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Cold intolerance
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Cold intolerance

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Sensitivity to the cold; Intolerance to cold

Cold intolerance is an abnormal sensitivity to a cold environment or cold temperatures.

I Would Like to Learn About:

  • Considerations

    Cold intolerance can be a symptom of a problem with metabolism.

    Some people (often very thin women) do not tolerate cold environments because they have very little body fat and are unable to keep warm.

  • Causes

    • Anemia
    • Anorexia nervosa
    • Blood vessel (vascular) problems, such as Raynaud's phenomenon
    • Chronic severe illness
    • General poor health
    • Hypothyroidism (an underactive thyroid)
    • Problem with the hypothalamus (a part of the brain that controls many body functions, including body temperature)
  • Home Care

    Follow the recommended therapy for treating the cause of the problem.

  • When to Contact a Medical Professional

    Call your health care provider if you have long-term or extreme intolerance to cold.

  • What to Expect at Your Office Visit

    Your health care provider will take a medical history and perform a physical examination.

    Your provider's questions may include the following topics.

    Time pattern:

    • Have you always been intolerant of cold?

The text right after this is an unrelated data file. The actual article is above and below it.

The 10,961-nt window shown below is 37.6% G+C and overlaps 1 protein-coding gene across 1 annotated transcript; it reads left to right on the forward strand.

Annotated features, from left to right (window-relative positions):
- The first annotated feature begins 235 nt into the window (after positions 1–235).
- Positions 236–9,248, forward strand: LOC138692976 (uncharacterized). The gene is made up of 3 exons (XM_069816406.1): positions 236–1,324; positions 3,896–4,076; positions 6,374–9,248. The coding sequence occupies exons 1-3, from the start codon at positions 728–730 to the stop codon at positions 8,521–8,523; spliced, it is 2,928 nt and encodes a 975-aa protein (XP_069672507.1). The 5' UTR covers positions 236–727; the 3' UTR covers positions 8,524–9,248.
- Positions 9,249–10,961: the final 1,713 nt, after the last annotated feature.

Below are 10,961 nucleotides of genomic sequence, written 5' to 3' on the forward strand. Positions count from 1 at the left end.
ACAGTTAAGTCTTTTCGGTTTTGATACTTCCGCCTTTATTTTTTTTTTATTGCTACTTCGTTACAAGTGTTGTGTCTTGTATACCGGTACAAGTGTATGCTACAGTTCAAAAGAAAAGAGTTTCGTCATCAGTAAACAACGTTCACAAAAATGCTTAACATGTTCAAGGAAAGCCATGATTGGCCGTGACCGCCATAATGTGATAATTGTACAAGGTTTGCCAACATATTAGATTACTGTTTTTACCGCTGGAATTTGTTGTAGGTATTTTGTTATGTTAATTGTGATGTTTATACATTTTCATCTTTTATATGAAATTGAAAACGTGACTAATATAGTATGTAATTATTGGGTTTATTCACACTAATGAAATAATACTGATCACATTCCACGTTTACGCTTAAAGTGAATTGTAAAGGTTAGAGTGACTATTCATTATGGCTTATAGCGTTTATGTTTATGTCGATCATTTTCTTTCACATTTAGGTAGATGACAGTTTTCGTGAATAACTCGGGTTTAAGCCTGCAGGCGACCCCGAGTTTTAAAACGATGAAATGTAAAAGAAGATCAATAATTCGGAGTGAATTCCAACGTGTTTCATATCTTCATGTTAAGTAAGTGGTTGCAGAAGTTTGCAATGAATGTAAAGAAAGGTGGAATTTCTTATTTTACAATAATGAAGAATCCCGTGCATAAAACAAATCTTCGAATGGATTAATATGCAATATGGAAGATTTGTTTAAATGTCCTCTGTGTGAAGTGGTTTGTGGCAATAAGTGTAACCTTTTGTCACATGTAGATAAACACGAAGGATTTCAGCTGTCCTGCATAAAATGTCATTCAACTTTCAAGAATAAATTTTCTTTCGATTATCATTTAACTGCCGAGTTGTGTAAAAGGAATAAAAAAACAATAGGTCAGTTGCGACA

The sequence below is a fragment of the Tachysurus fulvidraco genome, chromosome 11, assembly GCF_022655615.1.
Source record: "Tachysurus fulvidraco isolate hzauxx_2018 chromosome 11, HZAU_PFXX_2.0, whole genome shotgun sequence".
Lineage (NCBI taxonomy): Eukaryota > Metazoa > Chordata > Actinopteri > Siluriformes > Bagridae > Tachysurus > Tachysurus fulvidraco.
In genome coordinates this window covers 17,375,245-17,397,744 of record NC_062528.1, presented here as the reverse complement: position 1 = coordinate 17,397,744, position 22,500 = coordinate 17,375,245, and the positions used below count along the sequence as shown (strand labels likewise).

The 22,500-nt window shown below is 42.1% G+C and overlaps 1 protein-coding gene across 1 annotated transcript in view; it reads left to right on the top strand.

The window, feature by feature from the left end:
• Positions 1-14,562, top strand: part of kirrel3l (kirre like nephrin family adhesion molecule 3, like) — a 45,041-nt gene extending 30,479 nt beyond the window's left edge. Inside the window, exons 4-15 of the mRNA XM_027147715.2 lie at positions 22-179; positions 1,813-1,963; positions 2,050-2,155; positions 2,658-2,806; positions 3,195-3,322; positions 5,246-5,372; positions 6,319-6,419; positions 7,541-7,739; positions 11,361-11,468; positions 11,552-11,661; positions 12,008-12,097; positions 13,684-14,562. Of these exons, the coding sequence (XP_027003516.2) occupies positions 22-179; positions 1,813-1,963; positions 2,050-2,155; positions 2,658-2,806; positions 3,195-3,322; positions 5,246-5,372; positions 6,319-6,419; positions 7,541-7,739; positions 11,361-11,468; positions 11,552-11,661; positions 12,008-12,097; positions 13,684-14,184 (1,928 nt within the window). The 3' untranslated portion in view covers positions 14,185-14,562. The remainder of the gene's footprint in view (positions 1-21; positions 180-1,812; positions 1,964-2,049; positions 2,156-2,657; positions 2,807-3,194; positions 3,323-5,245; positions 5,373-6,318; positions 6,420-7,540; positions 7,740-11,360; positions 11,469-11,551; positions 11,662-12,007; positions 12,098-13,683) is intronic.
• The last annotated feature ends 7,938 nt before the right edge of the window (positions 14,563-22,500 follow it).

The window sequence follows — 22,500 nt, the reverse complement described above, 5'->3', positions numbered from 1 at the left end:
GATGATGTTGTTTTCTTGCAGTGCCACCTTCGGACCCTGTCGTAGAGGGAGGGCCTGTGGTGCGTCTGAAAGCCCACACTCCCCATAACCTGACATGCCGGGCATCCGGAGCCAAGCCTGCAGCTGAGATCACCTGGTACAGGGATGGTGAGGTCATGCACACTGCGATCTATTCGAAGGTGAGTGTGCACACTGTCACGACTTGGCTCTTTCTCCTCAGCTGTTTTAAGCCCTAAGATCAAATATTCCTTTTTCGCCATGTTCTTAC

• Has this developed recently?
    • Has it been getting worse?
    • Do you often feel cold when other people do not complain of being cold?

    Medical history:

    • What is your diet like?
    • How is your general health?
    • What are your height and weight?
    • What other symptoms do you have?

    Tests that may be performed include:

    • Complete blood count (CBC)
    • Serum TSH
    • Thyroid hormone levels

    If your health care provider diagnoses cold intolerance, you may want to include the diagnosis in your personal medical record.

Related Information

     

References

Kim M, Ladenson P. Thyroid. In: Goldman L, Schafer AI, eds. Goldman's Cecil Medicine. 24th ed. Philadelphia, PA: Elsevier Saunders; 2011:chap 233.

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Review Date: 5/11/2014  

Reviewed By: Linda J. Vorvick, MD, Medical Director and Director of Didactic Curriculum, MEDEX Northwest Division of Physician Assistant Studies, Department of Family Medicine, UW Medicine, School of Medicine, University of Washington, Seattle, WA. Also reviewed by David Zieve, MD, MHA, Isla Ogilvie, PhD, and the A.D.A.M. Editorial team.

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